Four weeks after his enlightenment the Buddha started to teach the Four Noble Truths and the Noble Eightfold Path to achieve enlightenment. His teachings attracted many followers, both ordained and lay disciples, and monasteries were built in all the major centers of the surrounding area. The Buddha died at the age of 80. The three major events of his life, his birth, enlightenment and death, are commemorated in Buddhist communities around the world at Waisak.
Buddhism spread into many parts of Asia and was established in the Indonesian islands of Sumatra and Java by the sixth century. The port of Sriwijaya (present-day Palembang) in southern Sumatra became a center of learning in the seventh century. In contrast to India, Hinduism and Buddhism in Indonesia lived in harmony and by the ninth century syncretism was appearing. During the twelfth and thirteenth centuries the kingdom of Sriwijaya exerted an influence over all South-East Asia. In modern-day Indonesia Buddhism has the smallest number of adherents, mostly amongst the ethnic Chinese community. The Buddhist community maintains monasteries, temples and schools.
Every year at Waisak an impressive ceremony is held at Borobudur in Central Java. Borobudur is the largest and most magnificent Buddhist monument in the world and an unequaled example of Buddhist architecture.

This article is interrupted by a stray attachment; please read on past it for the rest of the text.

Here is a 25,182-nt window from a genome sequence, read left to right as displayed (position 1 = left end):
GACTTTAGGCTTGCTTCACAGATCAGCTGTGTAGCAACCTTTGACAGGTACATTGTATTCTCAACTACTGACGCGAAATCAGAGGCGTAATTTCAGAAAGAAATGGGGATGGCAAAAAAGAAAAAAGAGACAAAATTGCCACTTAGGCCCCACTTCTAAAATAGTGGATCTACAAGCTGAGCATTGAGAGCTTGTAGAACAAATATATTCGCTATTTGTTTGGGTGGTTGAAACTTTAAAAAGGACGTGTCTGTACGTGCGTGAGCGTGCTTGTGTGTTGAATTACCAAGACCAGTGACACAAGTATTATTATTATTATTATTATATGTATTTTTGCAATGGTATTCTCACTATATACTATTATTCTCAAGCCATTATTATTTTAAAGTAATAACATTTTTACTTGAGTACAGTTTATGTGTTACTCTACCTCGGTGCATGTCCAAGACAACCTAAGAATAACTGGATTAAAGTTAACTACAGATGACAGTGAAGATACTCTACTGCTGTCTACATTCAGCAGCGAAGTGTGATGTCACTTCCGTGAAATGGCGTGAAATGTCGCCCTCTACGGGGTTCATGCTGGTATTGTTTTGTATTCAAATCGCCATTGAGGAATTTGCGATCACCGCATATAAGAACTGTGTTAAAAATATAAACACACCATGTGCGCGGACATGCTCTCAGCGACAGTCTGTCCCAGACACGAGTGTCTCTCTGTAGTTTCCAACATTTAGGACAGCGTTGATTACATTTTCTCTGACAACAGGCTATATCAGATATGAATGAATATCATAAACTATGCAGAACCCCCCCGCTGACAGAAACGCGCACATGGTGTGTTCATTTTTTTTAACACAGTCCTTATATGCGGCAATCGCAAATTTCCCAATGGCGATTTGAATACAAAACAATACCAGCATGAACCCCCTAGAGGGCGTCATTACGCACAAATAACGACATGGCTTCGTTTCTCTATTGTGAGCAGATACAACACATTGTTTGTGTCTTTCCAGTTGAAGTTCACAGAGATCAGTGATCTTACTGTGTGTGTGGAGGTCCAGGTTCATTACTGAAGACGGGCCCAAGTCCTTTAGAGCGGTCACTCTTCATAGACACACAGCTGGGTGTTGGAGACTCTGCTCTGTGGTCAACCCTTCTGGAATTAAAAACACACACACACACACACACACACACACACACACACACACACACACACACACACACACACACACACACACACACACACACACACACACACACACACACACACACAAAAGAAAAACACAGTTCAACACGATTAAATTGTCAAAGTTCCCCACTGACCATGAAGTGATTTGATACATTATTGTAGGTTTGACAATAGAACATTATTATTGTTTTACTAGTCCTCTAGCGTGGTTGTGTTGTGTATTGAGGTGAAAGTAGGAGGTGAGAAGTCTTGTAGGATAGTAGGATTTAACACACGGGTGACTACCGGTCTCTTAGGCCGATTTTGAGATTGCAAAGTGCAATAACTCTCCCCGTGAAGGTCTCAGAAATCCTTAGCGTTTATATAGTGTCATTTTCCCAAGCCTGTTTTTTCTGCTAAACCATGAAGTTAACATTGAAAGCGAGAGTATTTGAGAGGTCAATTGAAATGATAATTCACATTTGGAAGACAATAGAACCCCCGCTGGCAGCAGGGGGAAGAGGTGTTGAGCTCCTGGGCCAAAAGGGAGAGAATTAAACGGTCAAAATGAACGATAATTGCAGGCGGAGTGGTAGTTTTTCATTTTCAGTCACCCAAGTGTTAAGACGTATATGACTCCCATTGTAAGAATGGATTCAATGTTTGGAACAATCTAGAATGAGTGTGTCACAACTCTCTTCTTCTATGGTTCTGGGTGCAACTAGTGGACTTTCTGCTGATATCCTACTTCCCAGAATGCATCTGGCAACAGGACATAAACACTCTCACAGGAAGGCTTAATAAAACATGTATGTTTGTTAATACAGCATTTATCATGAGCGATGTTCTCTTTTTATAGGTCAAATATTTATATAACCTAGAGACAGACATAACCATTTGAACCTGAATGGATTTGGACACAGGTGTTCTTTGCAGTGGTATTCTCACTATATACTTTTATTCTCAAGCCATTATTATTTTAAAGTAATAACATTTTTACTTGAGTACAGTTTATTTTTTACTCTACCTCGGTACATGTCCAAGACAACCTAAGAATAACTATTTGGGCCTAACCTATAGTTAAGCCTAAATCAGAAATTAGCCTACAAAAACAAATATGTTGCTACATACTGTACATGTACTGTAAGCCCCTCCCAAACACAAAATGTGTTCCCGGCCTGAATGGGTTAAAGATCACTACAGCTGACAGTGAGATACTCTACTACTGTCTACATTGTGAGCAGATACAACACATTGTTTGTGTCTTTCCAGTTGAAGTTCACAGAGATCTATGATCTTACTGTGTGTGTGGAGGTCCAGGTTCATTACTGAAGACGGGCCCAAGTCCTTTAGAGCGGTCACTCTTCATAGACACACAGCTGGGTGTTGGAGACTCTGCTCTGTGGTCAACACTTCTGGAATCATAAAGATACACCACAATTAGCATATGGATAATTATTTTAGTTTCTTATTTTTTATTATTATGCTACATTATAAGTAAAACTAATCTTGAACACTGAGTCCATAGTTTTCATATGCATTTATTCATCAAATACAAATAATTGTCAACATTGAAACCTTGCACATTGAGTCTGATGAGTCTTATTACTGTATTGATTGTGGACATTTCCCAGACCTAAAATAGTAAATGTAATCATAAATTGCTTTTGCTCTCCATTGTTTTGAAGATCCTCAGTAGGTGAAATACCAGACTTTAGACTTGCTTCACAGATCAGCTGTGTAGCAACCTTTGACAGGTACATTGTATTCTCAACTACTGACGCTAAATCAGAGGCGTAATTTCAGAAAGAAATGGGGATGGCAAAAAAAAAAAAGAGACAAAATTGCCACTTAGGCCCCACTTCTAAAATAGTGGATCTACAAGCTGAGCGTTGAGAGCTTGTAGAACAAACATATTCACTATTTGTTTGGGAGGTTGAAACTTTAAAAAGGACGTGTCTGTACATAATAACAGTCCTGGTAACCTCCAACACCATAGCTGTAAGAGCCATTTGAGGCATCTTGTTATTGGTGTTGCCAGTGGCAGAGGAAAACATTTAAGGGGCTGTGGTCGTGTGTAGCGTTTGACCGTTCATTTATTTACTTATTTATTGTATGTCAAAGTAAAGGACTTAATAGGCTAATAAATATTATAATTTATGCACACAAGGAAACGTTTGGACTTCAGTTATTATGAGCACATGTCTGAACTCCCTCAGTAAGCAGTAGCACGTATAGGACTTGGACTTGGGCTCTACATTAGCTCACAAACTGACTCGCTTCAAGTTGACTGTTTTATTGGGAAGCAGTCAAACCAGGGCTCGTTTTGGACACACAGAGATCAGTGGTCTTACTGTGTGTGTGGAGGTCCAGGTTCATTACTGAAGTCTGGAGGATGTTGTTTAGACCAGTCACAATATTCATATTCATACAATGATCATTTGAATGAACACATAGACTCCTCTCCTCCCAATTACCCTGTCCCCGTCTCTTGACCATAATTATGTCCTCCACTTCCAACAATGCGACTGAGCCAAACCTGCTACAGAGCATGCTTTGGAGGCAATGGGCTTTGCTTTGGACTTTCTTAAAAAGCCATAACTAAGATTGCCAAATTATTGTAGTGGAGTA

It was built in the eighth or ninth century by the Shailendra dynasty and depicts the Buddhist cosmos. The monument is located on a hilltop and comprises a series of seven gray andesite stone terraces carved with narrative bas-reliefs depicting daily life, with rings of stupas enclosing statues of Buddha on the upper three levels and a massive closed stupa at the top. The Great Stupa stands 40 meters above the ground. Viewed from the air, Borobudur is laid out in the shape of a mandala, a Buddhist symbol used for meditation and prayer. The walk around each level of the Borobudur symbolizes a pilgrim’s gradual ascent toward pure knowledge and enlightenment. Since the monument was rediscovered in the early 20th century it has undergone several restorations.
Nearby Mendut temple is an integral part of the Borobudur complex and is even older. It is located three kilometers from Borobudur and it is believed that pilgrims passed through this smaller temple complex before ascending the great Borobudur monument. Likewise at Waisak, a procession of approximately 25,000 Buddhist devotees commences at Mendut and proceeds slowly to Borobudur, the array of robes, banners, flowers, incense, colors and sounds providing a feast for all of the senses. Various sects or schools of Buddhism are united under the Council of Buddhist Communities (Walubi) that organizes the day’s events.
For the participants who gather to pay respect to the Buddha, the Waisak activities give strength to the spirit of all Buddhists. The Buddha developed himself to achieve perfect mindfulness by dedicating himself to liberate all beings from suffering. Waisak reminds followers of Buddha to strive to become the best kind of human by sincerely and selflessly doing good deeds.